Laparoscopic adjustable gastric band removal and outcome of subsequent revisional bariatric procedures: A retrospective review of 214 consecutive patients

Boris Kirshtein*, Anna Kirshtein, Zvi Perry, Amnon Ovnat, Leonid Lantsberg, Eliezer Avinoach, Solly Mizrahi

*Corresponding author for this work

Research output: Contribution to journalArticlepeer-review


Background: Laparoscopic adjustable gastric band (LAGB) removal is required in cases of slippage, erosion, infection, intolerance, or failure in weight loss. The aim of the study was to follow up the patients who underwent band removal and analyze the outcome of subsequent revisional bariatric procedures. Patients and methods: A retrospective review of consecutive patients who underwent LAGB removal during 3.5 years. All patients underwent a phone interview in early 2015. Patients were divided to three groups following band removal: without additional surgery, laparoscopic sleeve gastrectomy (LSG) or laparoscopic Roux-en Y gastric bypass (LRYGB), and Redo LAGB(Re-LAGB). Outcome of different revisional procedures was compared according to causes and symptoms before band removal, patient satisfaction, weight loss, quality of life (QOL) questionnaire, and the bariatric analysis and reporting outcome system II (BAROSII) score. Results: Overall 214 patients (73.8% females) with mean age of 41.9 years were enrolled in the study. The mean time between LAGB placement and removal was 81.0 months. Mean % estimated weight loss (%EWL) was 29.6 at time of band removal. There was no difference between groups in patient age, gender, BMI before LAGB, and most co-morbidities. Patients with 1-5 outpatient visits preferred additional surgery. Patients suffering from vomiting from 1 to 10 times per week preferred revision as LSG or LRYGB. Patients with lower BAROS score underwent LSG or LRYGB. Most of the patients with band intolerance underwent conversion to another bariatric procedure, while patients with band erosion and infected band preferred Re-LAGB. Most of the patients without band gained weight. There was a significant improvement in %EWL (39.9 vs 29.6), QOL (1.08 vs 0.07), and BAROS(2.82 vs-0.11) in patients who underwent additional bariatric surgery before and after band removal irrespective of surgery type. Conclusions: Patient selection for different revisional bariatric procedures after LAGB removal is a main point for surgery success. This results in high patient satisfaction, EWL, and QOL. All options (Re-LAGB, LSG, LRYGB) are feasible and safe.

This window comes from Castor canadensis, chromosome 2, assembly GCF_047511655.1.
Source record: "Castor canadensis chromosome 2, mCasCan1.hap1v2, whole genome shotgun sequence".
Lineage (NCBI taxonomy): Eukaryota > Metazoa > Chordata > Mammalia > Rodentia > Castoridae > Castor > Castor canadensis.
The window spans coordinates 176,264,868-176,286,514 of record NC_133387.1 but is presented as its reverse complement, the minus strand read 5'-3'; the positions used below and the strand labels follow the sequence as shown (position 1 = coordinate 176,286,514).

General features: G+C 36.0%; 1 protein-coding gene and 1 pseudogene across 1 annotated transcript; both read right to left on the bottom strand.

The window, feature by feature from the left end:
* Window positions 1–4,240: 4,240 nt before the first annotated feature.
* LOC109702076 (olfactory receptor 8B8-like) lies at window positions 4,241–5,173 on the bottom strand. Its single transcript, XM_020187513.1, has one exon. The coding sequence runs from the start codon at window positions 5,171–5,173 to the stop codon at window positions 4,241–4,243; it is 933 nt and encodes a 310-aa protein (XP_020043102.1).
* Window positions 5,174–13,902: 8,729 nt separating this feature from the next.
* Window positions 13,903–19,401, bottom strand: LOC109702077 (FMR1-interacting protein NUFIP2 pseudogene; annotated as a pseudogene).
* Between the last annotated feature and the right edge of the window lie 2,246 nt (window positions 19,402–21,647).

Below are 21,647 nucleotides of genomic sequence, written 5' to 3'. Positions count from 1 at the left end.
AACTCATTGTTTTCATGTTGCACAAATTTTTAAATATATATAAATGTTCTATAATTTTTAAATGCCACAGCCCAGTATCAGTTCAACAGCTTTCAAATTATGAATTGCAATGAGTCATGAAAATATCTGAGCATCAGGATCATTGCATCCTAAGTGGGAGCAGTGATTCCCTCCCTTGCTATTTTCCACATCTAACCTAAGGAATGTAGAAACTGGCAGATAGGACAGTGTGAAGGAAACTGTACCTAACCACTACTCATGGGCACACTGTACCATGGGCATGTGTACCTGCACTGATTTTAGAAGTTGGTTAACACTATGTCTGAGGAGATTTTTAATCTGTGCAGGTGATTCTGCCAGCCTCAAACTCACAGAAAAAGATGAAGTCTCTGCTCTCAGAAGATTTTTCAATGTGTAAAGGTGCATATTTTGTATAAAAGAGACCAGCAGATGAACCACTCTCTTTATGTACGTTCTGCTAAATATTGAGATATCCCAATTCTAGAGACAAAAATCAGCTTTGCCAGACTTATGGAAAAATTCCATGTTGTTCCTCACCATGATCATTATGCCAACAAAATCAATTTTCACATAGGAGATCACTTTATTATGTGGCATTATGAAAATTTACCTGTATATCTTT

Original languageEnglish
Pages (from-to)133-137
Number of pages5
JournalInternational Journal of Surgery
StatePublished - 1 Mar 2016
Externally publishedYes


  • Band failure
  • Band removal
  • Gastric banding
  • LAGB
  • Revision


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